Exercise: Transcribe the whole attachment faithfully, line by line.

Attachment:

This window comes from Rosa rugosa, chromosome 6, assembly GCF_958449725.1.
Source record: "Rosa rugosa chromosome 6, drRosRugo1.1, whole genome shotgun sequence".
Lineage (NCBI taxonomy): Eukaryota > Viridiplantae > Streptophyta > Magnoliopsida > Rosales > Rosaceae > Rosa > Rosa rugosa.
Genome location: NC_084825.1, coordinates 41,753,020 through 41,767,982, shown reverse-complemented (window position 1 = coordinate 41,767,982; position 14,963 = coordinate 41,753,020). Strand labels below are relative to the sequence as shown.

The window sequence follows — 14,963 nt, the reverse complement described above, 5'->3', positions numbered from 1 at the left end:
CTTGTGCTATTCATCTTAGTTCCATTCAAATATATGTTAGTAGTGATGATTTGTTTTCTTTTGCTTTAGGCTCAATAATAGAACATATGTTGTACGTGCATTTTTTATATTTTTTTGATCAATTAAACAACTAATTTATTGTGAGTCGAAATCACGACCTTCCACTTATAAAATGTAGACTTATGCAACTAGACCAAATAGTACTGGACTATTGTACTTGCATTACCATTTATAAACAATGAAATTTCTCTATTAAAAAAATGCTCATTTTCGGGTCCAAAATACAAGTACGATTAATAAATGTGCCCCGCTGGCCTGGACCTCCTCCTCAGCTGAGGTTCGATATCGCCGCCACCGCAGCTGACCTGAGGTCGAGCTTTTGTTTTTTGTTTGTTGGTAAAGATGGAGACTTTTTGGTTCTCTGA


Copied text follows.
This window comes from Rosa rugosa, chromosome 6, assembly GCF_958449725.1.
Source record: "Rosa rugosa chromosome 6, drRosRugo1.1, whole genome shotgun sequence".
Lineage (NCBI taxonomy): Eukaryota > Viridiplantae > Streptophyta > Magnoliopsida > Rosales > Rosaceae > Rosa > Rosa rugosa.
Genome location: NC_084825.1, coordinates 41,753,020 through 41,767,982, shown reverse-complemented (window position 1 = coordinate 41,767,982; position 14,963 = coordinate 41,753,020). Strand labels below are relative to the sequence as shown.

The window sequence follows — 14,963 nt, the reverse complement described above, 5'->3', positions numbered from 1 at the left end:
CTTGTGCTATTCATCTTAGTTCCATTCAAATATATGTTAGTAGTGATGATTTGTTTTCTTTTGCTTTAGGCTCAATAATAGAACATATGTTGTACGTGCATTTTTTATATTTTTTTGATCAATTAAACAACTAATTTATTGTGAGTCGAAATCACGACCTTCCACTTATAAAATGTAGACTTATGCAACTAGACCAAATAGTACTGGACTATTGTACTTGCATTACCATTTATAAACAATGAAATTTCTCTATTAAAAAAATGCTCATTTTCGGGTCCAAAATACAAGTACGATTAATAAATGTGCCCCGCTGGCCTGGACCTCCTCCTCAGCTGAGGTTCGATATCGCCGCCACCGCAGCTGACCTGAGGTCGAGCTTTTGTTTTTTGTTTGTTGGTAAAGATGGAGACTTTTTGGTTCTCTGA